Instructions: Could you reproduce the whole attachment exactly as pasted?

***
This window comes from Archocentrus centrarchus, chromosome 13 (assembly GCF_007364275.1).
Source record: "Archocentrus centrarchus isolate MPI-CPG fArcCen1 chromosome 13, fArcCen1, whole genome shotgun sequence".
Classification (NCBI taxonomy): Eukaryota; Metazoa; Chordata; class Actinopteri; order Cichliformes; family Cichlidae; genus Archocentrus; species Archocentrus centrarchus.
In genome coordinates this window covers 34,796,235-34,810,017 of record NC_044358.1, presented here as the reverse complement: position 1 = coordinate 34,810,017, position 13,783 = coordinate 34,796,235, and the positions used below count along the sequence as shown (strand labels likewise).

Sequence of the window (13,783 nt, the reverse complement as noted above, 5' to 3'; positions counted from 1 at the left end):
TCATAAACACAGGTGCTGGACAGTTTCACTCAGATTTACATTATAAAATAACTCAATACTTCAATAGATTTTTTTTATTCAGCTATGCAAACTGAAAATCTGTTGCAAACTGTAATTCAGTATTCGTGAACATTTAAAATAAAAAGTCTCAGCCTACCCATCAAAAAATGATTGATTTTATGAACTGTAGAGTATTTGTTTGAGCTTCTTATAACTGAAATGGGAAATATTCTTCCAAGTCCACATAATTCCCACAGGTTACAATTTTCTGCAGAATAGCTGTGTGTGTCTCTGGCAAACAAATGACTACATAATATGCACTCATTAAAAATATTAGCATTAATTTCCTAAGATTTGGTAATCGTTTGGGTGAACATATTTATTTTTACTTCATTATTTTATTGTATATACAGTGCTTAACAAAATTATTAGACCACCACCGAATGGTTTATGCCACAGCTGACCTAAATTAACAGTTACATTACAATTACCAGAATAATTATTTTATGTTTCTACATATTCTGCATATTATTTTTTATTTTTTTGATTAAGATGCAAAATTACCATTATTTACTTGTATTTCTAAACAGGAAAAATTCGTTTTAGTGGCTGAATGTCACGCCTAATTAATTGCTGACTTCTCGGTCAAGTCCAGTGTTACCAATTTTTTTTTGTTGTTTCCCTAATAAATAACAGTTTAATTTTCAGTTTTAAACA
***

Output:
This window comes from Archocentrus centrarchus, chromosome 13 (assembly GCF_007364275.1).
Source record: "Archocentrus centrarchus isolate MPI-CPG fArcCen1 chromosome 13, fArcCen1, whole genome shotgun sequence".
Classification (NCBI taxonomy): Eukaryota; Metazoa; Chordata; class Actinopteri; order Cichliformes; family Cichlidae; genus Archocentrus; species Archocentrus centrarchus.
In genome coordinates this window covers 34,796,235-34,810,017 of record NC_044358.1, presented here as the reverse complement: position 1 = coordinate 34,810,017, position 13,783 = coordinate 34,796,235, and the positions used below count along the sequence as shown (strand labels likewise).

Sequence of the window (13,783 nt, the reverse complement as noted above, 5' to 3'; positions counted from 1 at the left end):
TCATAAACACAGGTGCTGGACAGTTTCACTCAGATTTACATTATAAAATAACTCAATACTTCAATAGATTTTTTTTATTCAGCTATGCAAACTGAAAATCTGTTGCAAACTGTAATTCAGTATTCGTGAACATTTAAAATAAAAAGTCTCAGCCTACCCATCAAAAAATGATTGATTTTATGAACTGTAGAGTATTTGTTTGAGCTTCTTATAACTGAAATGGGAAATATTCTTCCAAGTCCACATAATTCCCACAGGTTACAATTTTCTGCAGAATAGCTGTGTGTGTCTCTGGCAAACAAATGACTACATAATATGCACTCATTAAAAATATTAGCATTAATTTCCTAAGATTTGGTAATCGTTTGGGTGAACATATTTATTTTTACTTCATTATTTTATTGTATATACAGTGCTTAACAAAATTATTAGACCACCACCGAATGGTTTATGCCACAGCTGACCTAAATTAACAGTTACATTACAATTACCAGAATAATTATTTTATGTTTCTACATATTCTGCATATTATTTTTTATTTTTTTGATTAAGATGCAAAATTACCATTATTTACTTGTATTTCTAAACAGGAAAAATTCGTTTTAGTGGCTGAATGTCACGCCTAATTAATTGCTGACTTCTCGGTCAAGTCCAGTGTTACCAATTTTTTTTTGTTGTTTCCCTAATAAATAACAGTTTAATTTTCAGTTTTAAACA